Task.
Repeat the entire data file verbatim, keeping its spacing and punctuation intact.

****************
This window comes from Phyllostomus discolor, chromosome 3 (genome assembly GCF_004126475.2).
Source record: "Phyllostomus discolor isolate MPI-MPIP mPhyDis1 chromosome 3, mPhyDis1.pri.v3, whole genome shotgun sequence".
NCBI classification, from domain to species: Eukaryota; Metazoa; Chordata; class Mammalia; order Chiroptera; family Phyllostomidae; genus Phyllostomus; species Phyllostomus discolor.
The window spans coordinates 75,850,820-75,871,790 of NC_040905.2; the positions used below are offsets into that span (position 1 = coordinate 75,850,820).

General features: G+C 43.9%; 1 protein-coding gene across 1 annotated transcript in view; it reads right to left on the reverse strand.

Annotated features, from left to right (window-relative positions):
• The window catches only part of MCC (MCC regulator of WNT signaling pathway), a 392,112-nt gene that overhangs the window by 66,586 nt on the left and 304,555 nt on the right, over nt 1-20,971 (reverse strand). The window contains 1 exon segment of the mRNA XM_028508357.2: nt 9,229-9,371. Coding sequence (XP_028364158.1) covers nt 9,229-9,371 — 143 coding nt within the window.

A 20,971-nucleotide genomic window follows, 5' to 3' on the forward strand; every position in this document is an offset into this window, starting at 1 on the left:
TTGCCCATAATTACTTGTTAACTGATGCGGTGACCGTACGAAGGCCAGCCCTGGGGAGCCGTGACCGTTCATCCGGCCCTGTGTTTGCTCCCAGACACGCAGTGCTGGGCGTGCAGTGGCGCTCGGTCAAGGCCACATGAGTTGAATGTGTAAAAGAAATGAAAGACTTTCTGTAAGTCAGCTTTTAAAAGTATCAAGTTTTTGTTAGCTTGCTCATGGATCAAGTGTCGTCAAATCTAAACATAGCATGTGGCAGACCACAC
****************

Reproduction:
This window comes from Phyllostomus discolor, chromosome 3 (genome assembly GCF_004126475.2).
Source record: "Phyllostomus discolor isolate MPI-MPIP mPhyDis1 chromosome 3, mPhyDis1.pri.v3, whole genome shotgun sequence".
NCBI classification, from domain to species: Eukaryota; Metazoa; Chordata; class Mammalia; order Chiroptera; family Phyllostomidae; genus Phyllostomus; species Phyllostomus discolor.
The window spans coordinates 75,850,820-75,871,790 of NC_040905.2; the positions used below are offsets into that span (position 1 = coordinate 75,850,820).

General features: G+C 43.9%; 1 protein-coding gene across 1 annotated transcript in view; it reads right to left on the reverse strand.

Annotated features, from left to right (window-relative positions):
• The window catches only part of MCC (MCC regulator of WNT signaling pathway), a 392,112-nt gene that overhangs the window by 66,586 nt on the left and 304,555 nt on the right, over nt 1-20,971 (reverse strand). The window contains 1 exon segment of the mRNA XM_028508357.2: nt 9,229-9,371. Coding sequence (XP_028364158.1) covers nt 9,229-9,371 — 143 coding nt within the window.

A 20,971-nucleotide genomic window follows, 5' to 3' on the forward strand; every position in this document is an offset into this window, starting at 1 on the left:
TTGCCCATAATTACTTGTTAACTGATGCGGTGACCGTACGAAGGCCAGCCCTGGGGAGCCGTGACCGTTCATCCGGCCCTGTGTTTGCTCCCAGACACGCAGTGCTGGGCGTGCAGTGGCGCTCGGTCAAGGCCACATGAGTTGAATGTGTAAAAGAAATGAAAGACTTTCTGTAAGTCAGCTTTTAAAAGTATCAAGTTTTTGTTAGCTTGCTCATGGATCAAGTGTCGTCAAATCTAAACATAGCATGTGGCAGACCACAC